Binge Fringe Magazine

REVIEW: The Morphea, Rowenna Mortimer, Bloomsbury Festival 2023 ★★☆☆☆

The Morphea is what I would call an ambitious project. Myths are such for a reason, they evoke a sense of familiarity, of uncertainty, and still pass the test of time. Unfortunately for the production of The Morphea, I am not sure how true this will be. 

To start with the positives Ella McCormack who plays the eponymous Morphea holds her own on a large stage. Her acting, particularly her physicality, is great. The role itself is not easy, it requires the performer to release their inhibitions and McCormack does so well. It is clear that movement director Sally Marie had a clear vision of the Morphea’s swan meets human character and worked closely with McCormack to bring the vision to life. Micah Baker, as the drummer, brought a great sense of energy to the show. It was at times a welcome distraction to watch his performance alongside McCormack. The lighting was great, an incredible way to supplement the characters Morphea speaks with and intuitive design to create a sense of place and space. In these stylistic elements, The Morphea shines. 

However, as the play goes on I feel as if the writing continues to leave the audience out. I kept waiting for the crucial information which allowed us in, gives us a clue to connect the dots but I was left waiting. As I began to piece the story together, I realised I felt detached to the story. 

I think the main reason was down to the writing, the abrupt beginning coupled with the gaps in information made it difficult to empathise with Morphea. At times I felt as if I understood her urgency, her restlessness and her desire to roost and refuge. But I didn’t care whether she achieved it- to put it bluntly. The character’s naivety felt cloying, Her frustrations with the bureaucracy of these ‘illegitimate’ rules which dictated her life translated into my frustrations with her childlikeness. As she undergoes her metamorphosis into her swan like regality I feel as if I hardly learnt who she was before she changed.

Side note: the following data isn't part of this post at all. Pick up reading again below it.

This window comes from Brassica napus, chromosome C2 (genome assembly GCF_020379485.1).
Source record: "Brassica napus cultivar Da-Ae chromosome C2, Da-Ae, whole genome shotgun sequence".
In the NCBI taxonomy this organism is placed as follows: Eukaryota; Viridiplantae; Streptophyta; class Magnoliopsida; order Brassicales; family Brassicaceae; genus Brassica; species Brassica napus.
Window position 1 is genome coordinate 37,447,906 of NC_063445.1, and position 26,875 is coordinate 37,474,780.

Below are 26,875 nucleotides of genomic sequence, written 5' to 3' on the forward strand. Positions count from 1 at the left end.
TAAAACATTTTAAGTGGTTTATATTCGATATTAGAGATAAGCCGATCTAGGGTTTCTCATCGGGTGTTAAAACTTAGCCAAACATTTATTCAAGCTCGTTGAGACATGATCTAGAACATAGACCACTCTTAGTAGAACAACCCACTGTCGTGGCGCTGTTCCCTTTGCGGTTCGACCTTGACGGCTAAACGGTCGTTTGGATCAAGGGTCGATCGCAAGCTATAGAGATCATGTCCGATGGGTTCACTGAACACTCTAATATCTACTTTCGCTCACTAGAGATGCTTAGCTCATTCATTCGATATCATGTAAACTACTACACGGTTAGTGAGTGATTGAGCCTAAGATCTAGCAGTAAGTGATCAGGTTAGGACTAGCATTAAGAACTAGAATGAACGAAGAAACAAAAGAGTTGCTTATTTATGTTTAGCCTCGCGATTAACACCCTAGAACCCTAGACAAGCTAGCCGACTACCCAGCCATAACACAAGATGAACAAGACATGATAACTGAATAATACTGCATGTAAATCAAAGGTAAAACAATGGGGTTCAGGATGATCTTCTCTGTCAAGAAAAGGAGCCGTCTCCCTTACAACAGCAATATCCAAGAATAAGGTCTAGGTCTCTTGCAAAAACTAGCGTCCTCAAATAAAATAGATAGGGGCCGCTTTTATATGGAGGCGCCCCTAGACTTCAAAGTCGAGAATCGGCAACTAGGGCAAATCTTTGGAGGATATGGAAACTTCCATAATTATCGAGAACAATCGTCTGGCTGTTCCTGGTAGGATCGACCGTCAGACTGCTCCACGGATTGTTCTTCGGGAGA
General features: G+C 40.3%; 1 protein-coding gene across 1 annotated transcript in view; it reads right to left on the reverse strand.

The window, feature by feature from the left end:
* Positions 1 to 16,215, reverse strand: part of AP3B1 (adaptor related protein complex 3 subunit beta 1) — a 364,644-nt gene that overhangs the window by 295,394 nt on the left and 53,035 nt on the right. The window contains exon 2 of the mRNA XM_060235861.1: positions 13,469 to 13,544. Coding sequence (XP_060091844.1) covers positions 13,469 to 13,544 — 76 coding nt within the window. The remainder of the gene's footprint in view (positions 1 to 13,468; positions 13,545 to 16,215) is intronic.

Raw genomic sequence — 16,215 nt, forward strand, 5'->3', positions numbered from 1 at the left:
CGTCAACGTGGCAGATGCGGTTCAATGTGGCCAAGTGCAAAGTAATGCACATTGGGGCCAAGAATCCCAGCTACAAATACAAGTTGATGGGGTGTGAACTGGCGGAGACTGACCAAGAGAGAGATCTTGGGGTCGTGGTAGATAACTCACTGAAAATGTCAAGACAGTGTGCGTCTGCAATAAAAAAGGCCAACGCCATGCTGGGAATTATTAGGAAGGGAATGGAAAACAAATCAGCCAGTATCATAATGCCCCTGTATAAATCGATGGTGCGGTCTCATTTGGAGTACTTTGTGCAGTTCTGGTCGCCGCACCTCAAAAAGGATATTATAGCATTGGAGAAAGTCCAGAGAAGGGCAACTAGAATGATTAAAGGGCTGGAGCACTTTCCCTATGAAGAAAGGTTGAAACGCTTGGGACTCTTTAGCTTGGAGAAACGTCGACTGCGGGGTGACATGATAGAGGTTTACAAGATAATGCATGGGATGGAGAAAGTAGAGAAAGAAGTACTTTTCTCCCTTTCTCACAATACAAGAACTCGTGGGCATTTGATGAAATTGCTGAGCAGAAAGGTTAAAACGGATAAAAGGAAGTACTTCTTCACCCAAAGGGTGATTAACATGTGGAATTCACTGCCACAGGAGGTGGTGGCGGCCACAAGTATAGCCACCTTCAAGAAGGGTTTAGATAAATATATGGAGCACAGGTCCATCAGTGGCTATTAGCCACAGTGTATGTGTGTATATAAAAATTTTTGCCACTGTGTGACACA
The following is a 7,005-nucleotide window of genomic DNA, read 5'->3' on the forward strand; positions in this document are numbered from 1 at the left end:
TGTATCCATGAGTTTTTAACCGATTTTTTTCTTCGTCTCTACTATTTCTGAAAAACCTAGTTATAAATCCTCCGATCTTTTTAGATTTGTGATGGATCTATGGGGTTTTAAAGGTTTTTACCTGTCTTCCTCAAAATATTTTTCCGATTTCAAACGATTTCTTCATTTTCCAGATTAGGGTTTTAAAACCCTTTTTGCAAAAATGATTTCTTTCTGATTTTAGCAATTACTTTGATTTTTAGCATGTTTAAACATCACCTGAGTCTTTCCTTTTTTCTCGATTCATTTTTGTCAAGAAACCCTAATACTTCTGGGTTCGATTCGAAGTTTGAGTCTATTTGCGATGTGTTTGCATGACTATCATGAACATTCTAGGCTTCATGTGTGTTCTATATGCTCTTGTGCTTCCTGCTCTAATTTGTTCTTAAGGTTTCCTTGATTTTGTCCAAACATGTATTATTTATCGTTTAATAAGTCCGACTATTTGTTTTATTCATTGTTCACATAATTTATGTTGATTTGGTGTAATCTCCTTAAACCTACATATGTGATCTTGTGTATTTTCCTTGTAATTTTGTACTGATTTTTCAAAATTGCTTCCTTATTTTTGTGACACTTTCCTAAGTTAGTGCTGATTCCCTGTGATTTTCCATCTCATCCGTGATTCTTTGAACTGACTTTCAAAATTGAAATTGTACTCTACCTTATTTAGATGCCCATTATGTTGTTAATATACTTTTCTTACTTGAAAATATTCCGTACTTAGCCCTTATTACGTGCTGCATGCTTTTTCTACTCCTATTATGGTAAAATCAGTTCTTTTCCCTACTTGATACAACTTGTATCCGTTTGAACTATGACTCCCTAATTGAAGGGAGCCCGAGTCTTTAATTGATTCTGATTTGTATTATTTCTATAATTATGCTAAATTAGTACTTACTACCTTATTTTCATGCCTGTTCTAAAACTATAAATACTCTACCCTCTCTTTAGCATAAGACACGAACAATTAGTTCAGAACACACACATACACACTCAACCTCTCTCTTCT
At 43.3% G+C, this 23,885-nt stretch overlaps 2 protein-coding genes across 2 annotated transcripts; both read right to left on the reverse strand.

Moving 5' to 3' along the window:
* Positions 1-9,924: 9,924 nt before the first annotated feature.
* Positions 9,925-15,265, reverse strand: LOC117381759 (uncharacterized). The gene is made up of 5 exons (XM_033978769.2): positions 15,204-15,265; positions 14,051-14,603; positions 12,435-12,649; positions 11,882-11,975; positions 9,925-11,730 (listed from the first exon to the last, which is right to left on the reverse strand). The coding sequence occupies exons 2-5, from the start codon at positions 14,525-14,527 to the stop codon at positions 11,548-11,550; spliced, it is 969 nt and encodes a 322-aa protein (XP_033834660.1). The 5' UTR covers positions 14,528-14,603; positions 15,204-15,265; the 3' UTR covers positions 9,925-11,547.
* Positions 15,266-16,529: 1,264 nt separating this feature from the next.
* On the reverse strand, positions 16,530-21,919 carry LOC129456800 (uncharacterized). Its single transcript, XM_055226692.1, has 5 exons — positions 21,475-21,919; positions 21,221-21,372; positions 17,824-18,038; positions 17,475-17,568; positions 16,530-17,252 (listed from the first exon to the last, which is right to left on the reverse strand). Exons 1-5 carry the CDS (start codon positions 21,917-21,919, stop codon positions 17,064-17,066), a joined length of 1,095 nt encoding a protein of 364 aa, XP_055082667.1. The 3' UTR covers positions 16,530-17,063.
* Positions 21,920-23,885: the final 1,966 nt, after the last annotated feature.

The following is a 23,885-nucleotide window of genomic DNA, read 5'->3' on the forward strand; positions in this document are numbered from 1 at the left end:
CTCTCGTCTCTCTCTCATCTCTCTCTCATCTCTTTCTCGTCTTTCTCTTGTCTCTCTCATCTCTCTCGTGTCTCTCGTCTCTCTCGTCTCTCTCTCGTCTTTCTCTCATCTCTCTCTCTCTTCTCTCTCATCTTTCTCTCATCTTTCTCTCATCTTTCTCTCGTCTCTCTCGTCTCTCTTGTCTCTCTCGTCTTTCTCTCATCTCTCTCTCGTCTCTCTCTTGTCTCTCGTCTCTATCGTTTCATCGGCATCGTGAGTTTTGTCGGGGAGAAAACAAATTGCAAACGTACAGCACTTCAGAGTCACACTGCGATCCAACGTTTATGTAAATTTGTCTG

Admittedly mythology isn’t meant to evoke empathy, how can we see ourselves in Titans and Gods? However, at times The Morphea was very much grounded in reality. It interchanged between this mythological world and a very real place here alongside the canals in between the very real crisis of rent and the right to roam which restricts us all. I still felt detached. Even the wars of gods allows us to reflect on the arbitrary human emotions which dictate our lives but The Morphea did not draw the same emotion for me. 

However, I applaud The Morphea team for trying something new. Writer and Director Rowena Mortimer’s writing is so unlike anything on stage right now, its experimentalism is a welcome distraction from an age of remakes and rewriting and I congratulate that.

Recommended Drink: Cup of tea. Just because it was not my taste, doesn’t mean it won’t be yours.

Want to see if you disagree? Catch The Morphea on the 15th of October at RADA Studios, Chenies Street at 17:00.

Aditi Mohan

Our Race, Ethnicity & Culture Editor & London Editor. Obsessed with the Postcolonial world. Aditi likes to look at how theatre and comedy reflects today’s world of multiplicity. She’s keen to watch any kind of theatre or performance but comedy is her go to, because if you don’t laugh you’ll cry.

Festivals: Paris Fringe (2020), VAULT Festival (2023), Bloomsbury Festival (2023)
Pronouns: She/Her